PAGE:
Jerry Hunt was born in Waco, Texas in 1943, and lived in Texas until his suicide in 1993. A pianist by trade, Hunt studied numerous cultivated and popular styles. His interest in composition evolved from his study of the keyboard, and he began working extensively with electronic keyboards and instruments. Frustrated with the limitations of electronic keyboards and other conventional controllers in the 1970’s, he built sensor arrays using video cameras, infrared detectors and ultrasound generators. His compositions reflect his extensive knowledge of mystical systems, particularly those of alchemy, Goëtic theurgy, Tarot, voodoo and Kabbala. The dominant theme in Hunt’s work is mysticism as a precedent in cultural memory for the agents of modern technology. The importance of his stature as a pioneer in the history of American music is only now beginning to be recognized.
Like Hunt, Michael Schell was born in Waco, Texas in 1961. He grew up in Los Angeles and attended the University of Southern California, where he studied with Robert Moore and Frederick Lesemann. He earned his Masters degree in 1985 from the University of Iowa, where he studied music and video with Kenneth Gaburo and Hans Breder. A composer and intermedia artist, Schell is known for his video performances, which explore contemporary themes of longing, isolation, science and the environment, and for his electronic music performances using synthesizers and samplers in addition to electric flexlamps and prepared autoharps. Both interests are reflected in his work with 77Hz, the electronic arts ensemble he co-founded in 1991. [email@example.com] [http://members.aol.com/Schell77/sd.htm]
Soufle d’un petit Dieu distrait [A Little distraught God’s breath]
by Beatriz Ferreyra
Beatriz Ferreyra was born in Argentina in 1937. She has composed steadily since 1968, and collaborated in films, ballets, concerts, and festivals in France and elsewhere. Her studies included: piano study with Celia Bronstein in Buenos Aires, harmony and musical analysis study with Nadia Boulanger in Paris, and composition study with György Ligeti and Earl Brown in Germany. Non-occidental musical systems and music therapy have been the focus of her research in France and other countries. She has also investigated new techniques of composition as a result of new methods of musical pedagogy. She has worked at the ancient O.R.T.F. in Paris with Pierre Schaeffer and collaborated in the realization of his Traité de l’Objet Musical and Solfége de l’Objet Sonore. She has also worked with Bernard Baschet on his Structures Sonores and his new musical instruments. Dartmouth College invited her to work with the Bregman Electronic Music Studio in 1975. In addition to her compositional work, she has been an adjudicator of several international competitions.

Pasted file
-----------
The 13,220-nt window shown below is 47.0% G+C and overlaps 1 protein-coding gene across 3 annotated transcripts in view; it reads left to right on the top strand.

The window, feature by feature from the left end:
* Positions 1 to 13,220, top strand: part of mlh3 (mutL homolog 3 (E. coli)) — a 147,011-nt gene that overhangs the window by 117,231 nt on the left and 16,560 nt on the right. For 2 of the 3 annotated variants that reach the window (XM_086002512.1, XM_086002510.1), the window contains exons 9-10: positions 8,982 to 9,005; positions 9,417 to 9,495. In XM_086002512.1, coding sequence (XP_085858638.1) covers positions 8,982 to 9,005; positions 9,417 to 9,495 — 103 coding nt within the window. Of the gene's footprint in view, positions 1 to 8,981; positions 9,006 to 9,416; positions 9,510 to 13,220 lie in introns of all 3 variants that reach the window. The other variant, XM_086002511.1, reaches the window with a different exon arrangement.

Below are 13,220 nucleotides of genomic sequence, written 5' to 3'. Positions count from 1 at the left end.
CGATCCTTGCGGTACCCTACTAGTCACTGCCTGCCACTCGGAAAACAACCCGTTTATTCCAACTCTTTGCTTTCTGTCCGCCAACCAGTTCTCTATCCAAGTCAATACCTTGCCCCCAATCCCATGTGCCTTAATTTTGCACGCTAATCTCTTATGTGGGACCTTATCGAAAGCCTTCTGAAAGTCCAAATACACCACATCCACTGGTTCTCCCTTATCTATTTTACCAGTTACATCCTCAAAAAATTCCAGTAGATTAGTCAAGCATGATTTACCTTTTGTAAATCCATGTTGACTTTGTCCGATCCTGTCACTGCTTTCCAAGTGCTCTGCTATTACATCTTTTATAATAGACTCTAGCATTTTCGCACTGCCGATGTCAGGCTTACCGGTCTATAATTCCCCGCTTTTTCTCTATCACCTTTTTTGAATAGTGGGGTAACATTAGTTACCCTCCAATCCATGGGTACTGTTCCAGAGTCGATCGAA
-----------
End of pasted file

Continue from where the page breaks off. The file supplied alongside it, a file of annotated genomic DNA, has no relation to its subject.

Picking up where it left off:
Hard Cash (and small dreams of change) by Katharine Norman
Hard Cash (and small dreams of change) uses interviews made on the streets of London, and recordings of a fun-fair on Brighton Pier. Throughout the piece the texture is woven with the sound of a spinning coin, in various guises. The work is an ironic elegy for the sound of hard cash, and a scherzo for our small dreams of change. It seeks to merge the hard, unfinished quality of location-recorded sound, perhaps, the aural equivalent of the hand-held camera, with the computer-transformed reality of filtered tones and pitches; a computer music program that explores how things are, how things seem, and how they might be.
Katharine Norman is a British composer, based in London. She studied at Princeton University, and held various academic posts in the UK before deciding on a freelance career. Her computer music attempts to cross a divide between abstract music and aural documentary. A CD of her recent work, entitled London, is available on the NMC label and was voted one of the albums of the year by The Wire magazine. Other pieces are available on Discus and Diffusion i Média labels. As a writer, she edited, and contributed to, A Poetry of Reality: composing with recorded sound; Contemporary Music Review. Until recently, she was a director of the Sonic Arts Network. Currently, she is on the board of the International Computer Music Association. [firstname.lastname@example.org] [www.novamara.demon.co.uk/kn.html]